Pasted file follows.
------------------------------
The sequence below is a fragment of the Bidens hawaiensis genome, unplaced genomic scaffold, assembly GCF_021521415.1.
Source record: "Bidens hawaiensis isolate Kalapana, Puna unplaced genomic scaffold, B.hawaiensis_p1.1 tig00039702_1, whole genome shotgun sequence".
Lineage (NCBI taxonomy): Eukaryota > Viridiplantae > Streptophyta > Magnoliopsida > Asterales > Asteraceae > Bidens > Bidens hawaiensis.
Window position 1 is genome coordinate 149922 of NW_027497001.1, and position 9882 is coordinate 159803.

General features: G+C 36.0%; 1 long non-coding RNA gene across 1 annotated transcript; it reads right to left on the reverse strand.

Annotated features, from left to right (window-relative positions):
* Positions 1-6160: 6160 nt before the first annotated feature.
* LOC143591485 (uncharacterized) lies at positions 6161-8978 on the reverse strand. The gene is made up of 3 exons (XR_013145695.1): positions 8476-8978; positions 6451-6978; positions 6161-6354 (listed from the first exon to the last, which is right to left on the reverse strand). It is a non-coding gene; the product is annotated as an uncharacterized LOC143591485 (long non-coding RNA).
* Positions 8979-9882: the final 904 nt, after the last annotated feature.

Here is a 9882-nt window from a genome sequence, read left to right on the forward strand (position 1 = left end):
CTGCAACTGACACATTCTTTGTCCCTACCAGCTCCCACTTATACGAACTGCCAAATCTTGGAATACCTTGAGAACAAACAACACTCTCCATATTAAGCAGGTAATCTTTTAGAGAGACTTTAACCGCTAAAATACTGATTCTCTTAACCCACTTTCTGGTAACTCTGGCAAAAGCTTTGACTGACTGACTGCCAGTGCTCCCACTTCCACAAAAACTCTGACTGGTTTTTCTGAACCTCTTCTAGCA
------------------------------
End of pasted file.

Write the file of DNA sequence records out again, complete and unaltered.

The sequence below is a fragment of the Bidens hawaiensis genome, unplaced genomic scaffold, assembly GCF_021521415.1.
Source record: "Bidens hawaiensis isolate Kalapana, Puna unplaced genomic scaffold, B.hawaiensis_p1.1 tig00039702_1, whole genome shotgun sequence".
Lineage (NCBI taxonomy): Eukaryota > Viridiplantae > Streptophyta > Magnoliopsida > Asterales > Asteraceae > Bidens > Bidens hawaiensis.
Window position 1 is genome coordinate 149922 of NW_027497001.1, and position 9882 is coordinate 159803.

General features: G+C 36.0%; 1 long non-coding RNA gene across 1 annotated transcript; it reads right to left on the reverse strand.

Annotated features, from left to right (window-relative positions):
* Positions 1-6160: 6160 nt before the first annotated feature.
* LOC143591485 (uncharacterized) lies at positions 6161-8978 on the reverse strand. The gene is made up of 3 exons (XR_013145695.1): positions 8476-8978; positions 6451-6978; positions 6161-6354 (listed from the first exon to the last, which is right to left on the reverse strand). It is a non-coding gene; the product is annotated as an uncharacterized LOC143591485 (long non-coding RNA).
* Positions 8979-9882: the final 904 nt, after the last annotated feature.

Here is a 9882-nt window from a genome sequence, read left to right on the forward strand (position 1 = left end):
CTGCAACTGACACATTCTTTGTCCCTACCAGCTCCCACTTATACGAACTGCCAAATCTTGGAATACCTTGAGAACAAACAACACTCTCCATATTAAGCAGGTAATCTTTTAGAGAGACTTTAACCGCTAAAATACTGATTCTCTTAACCCACTTTCTGGTAACTCTGGCAAAAGCTTTGACTGACTGACTGCCAGTGCTCCCACTTCCACAAAAACTCTGACTGGTTTTTCTGAACCTCTTCTAGCA